Pura Fé (Tuscarora/Taino) is an Indigenous activist, singer-songwriter, and storyteller known for her distinct, soulful vocals and for breathing life into several musical genres. Her work as a musician has brought her around the world to do work at festivals, benefits, in classrooms, online, and in the studio. As a Native activist and cultural leader, she has done work to combat the erasure of native culture, restore traditions, build community, fight corporate takeover of native land, and give a voice to those facing social injustice.
As the founding member of the internationally renowned Native Women’s a cappella trio Ulali, Pura Fé helped to create a movement throughout Indian Country, which not only empowered Native Women’s hand drum and harmony, but also built a bridge for Native music into the mainstream music scene. Ulali’s unique fusion of ancestral music, cultural roots, and message has left its mark. Ulali has recorded music for soundtracks, television commercials, has had platinum sales in Italy, and appeared at several events for the benefit of Indigenous Peoples and the environment.
Pura Fé’s solo career has produced six studio albums with her Native Blues and lap-steel slide guitar work. While touring Europe with Music Maker Blues Review under Dixie Frog and Nueva Onda French labels, she won Grand Prix du Disque from L’Académie Charls Cros (French Grammy) for Best World Album in 2006 for Tuscarora Nation Blues, and a Native American Music Award (NAMMY) for Best Female Artist for Follow Your Heart’s Desire in the same year.
Pura Fé and Ulali appeared in and consulted for the Rezolution Pictures Documentary RUMBLE: The Indians That Rocked The World, which won first place at the 2017 Sundance Film Festival. Pura Fé commented on her experience with the documentary, “This gave me a chance to reenact a piece of the historical birth of blues music that no one considers or hears about.”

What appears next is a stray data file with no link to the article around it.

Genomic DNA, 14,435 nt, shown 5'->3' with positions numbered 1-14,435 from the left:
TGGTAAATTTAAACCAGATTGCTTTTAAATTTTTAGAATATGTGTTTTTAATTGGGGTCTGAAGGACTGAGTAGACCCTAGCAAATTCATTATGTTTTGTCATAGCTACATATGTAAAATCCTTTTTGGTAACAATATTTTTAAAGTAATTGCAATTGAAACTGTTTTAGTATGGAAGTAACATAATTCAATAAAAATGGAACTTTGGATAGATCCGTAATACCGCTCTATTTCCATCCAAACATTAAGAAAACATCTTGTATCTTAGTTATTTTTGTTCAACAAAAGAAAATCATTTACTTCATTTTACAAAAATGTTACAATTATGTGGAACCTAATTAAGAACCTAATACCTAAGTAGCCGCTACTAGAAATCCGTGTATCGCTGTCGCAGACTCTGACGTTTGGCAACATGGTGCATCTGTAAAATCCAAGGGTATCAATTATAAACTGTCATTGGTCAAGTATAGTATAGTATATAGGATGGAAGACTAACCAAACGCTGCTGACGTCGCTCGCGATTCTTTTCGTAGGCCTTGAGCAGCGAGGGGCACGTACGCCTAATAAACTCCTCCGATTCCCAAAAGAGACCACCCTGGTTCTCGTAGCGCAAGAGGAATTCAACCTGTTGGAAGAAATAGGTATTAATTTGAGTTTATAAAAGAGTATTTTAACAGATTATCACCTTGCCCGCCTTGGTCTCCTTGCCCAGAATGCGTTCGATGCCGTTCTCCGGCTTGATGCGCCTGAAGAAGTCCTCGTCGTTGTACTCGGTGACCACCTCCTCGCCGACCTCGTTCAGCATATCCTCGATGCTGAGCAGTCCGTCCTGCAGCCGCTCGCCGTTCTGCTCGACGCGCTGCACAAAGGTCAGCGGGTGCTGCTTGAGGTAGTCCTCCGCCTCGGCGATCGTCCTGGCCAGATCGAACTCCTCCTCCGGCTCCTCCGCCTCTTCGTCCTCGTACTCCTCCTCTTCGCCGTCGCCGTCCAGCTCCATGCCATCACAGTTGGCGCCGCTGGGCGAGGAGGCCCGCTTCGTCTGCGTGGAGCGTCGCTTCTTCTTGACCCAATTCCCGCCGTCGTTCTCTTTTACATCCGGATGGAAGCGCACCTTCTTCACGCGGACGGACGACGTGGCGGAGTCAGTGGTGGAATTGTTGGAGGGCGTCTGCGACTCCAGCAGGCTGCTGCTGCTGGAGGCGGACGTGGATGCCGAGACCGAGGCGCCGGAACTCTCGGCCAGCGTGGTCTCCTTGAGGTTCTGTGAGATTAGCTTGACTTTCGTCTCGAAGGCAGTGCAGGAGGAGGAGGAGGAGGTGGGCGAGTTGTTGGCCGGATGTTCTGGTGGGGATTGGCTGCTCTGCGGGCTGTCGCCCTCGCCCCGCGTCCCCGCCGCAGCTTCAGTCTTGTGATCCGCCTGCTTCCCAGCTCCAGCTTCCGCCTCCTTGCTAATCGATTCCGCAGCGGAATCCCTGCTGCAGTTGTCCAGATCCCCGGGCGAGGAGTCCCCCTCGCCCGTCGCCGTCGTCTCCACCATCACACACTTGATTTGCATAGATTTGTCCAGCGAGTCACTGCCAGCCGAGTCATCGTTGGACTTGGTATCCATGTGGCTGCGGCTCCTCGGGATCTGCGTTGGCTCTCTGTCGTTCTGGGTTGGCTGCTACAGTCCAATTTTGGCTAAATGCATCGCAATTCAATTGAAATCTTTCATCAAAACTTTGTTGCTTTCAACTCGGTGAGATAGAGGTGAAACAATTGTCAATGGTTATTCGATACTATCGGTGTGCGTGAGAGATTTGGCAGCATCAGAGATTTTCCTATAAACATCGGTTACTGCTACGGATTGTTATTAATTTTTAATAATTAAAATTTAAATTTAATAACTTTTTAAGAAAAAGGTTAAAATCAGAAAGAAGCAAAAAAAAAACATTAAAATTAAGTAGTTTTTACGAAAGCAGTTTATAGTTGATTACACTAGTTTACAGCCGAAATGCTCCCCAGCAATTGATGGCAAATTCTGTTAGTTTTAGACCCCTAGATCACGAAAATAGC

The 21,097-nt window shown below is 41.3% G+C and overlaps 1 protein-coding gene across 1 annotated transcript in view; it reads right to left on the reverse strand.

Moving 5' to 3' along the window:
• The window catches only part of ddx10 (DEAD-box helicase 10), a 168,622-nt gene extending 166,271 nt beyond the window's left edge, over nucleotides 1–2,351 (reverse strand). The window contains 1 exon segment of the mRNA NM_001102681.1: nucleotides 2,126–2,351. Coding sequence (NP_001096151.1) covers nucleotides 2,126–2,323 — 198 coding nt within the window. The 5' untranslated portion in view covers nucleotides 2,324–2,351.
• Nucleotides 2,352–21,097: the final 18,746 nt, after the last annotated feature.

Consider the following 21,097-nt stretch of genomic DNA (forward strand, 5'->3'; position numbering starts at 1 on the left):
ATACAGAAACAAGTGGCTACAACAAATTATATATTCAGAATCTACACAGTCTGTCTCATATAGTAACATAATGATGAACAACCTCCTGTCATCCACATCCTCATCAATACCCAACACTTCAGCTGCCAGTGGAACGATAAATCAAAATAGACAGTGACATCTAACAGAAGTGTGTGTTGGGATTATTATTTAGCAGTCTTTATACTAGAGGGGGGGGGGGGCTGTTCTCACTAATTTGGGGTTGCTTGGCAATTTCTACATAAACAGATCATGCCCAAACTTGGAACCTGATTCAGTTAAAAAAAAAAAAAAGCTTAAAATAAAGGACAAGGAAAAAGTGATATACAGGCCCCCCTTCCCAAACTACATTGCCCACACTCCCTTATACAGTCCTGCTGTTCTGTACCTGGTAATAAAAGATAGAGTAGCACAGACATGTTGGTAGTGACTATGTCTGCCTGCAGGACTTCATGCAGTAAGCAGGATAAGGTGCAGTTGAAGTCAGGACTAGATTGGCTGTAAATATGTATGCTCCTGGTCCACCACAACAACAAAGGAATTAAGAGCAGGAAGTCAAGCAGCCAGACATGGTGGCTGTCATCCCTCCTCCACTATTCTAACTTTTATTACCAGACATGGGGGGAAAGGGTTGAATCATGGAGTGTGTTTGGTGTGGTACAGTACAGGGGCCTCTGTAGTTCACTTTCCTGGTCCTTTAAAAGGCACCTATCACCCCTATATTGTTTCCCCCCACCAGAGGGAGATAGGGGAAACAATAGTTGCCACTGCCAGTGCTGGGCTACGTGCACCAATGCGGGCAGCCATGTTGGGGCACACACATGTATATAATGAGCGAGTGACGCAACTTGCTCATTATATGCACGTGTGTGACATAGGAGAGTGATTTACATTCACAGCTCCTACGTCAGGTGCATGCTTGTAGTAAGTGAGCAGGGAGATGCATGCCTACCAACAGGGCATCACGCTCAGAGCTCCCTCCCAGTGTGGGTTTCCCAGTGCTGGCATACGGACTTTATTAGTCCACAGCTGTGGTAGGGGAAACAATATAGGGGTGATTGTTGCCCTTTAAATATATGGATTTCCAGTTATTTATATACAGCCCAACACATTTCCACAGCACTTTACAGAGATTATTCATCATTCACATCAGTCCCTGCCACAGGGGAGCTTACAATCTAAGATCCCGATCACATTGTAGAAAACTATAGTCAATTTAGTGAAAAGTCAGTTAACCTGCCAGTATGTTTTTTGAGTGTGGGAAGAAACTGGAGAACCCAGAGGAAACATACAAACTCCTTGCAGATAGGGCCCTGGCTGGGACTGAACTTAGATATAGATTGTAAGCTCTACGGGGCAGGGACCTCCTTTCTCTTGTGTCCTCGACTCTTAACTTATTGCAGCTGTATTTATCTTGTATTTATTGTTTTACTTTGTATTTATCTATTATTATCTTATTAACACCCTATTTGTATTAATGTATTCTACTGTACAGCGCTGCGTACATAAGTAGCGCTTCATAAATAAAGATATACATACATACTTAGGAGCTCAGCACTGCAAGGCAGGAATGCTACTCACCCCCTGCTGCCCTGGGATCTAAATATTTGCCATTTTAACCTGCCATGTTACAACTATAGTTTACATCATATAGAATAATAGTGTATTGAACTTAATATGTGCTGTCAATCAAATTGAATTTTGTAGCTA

Incumbent United States Poet Laureate, Joy Harjo once said, “We are systematically being written out of everything.” To have a platform to help bring awareness to the mainstream was crucial to Pura Fé and Ulali.
Born and raised in New York City, Pura Fé was classically trained in dance and vocals. As a child, show business paid for her education by way of Broadway plays, truck and bus tours, television commercials, and jingles. She was raised by her mother, Nanice Lund, who also sang professionally, performing for Duke Ellington’s Sacred Concert Series. Pura Fé later went on to sing with the Mercer Ellington Orchestra.
Though she was a city kid, the influence of her grandparents’ mixed-race ancestry with at least eight generations of women singers, continues to be the doorway to her musical creativity. Pura Fé is the ninth generation of singers in her family, whom hail from the North Carolina Indigenous Tuscarora Deer Clan, who have black and Scotch-Irish ancestry as well. She later moved to North Carolina to connect with family from her maternal line and maintains ties with family and many Indigenous communities in the area. Her black ancestry stems from African banjo pickers from The Lee and Monk Plantations (from which world-renowned Jazz pianist Thelonius Monk descended) who married Tuscarora women during the Civil War.
Music is woven into the DNA on both sides of Pura Fé’s family. Although she did not grow up with him, her father, Juan Antonio Crescioni, was from Puerto Rico and grew up singing alongside his mother who played a cuatro, strumming out Jibaro music. Ancestry on Pura Fé’s paternal side is Taíno Indian of Puerto Rico, Corsican, and Spanish-Berber of the Canary Islands.
In her early teens, Pura Fé and her family became a part of the Urban Indian Scene through the American Indian Community House (AICH) based in NYC. AICH housed a collection of talented creators from Indigenous Nations all over North America. This is where she met what would later be the members of Ulali. With AICH, the group was able to take part in the beginnings of the United Nations Indigenous Permanent Forum. This brought the group around Indian Country, sharing their music and participating in Indigenous rights activism. Through the years, the group created a family network from all over Indian Country.
Today, Pura Fé lives in Canada and is writing a film for Rezolution Pictures. She is also working with First Nations dance and theater troops while recording a new album.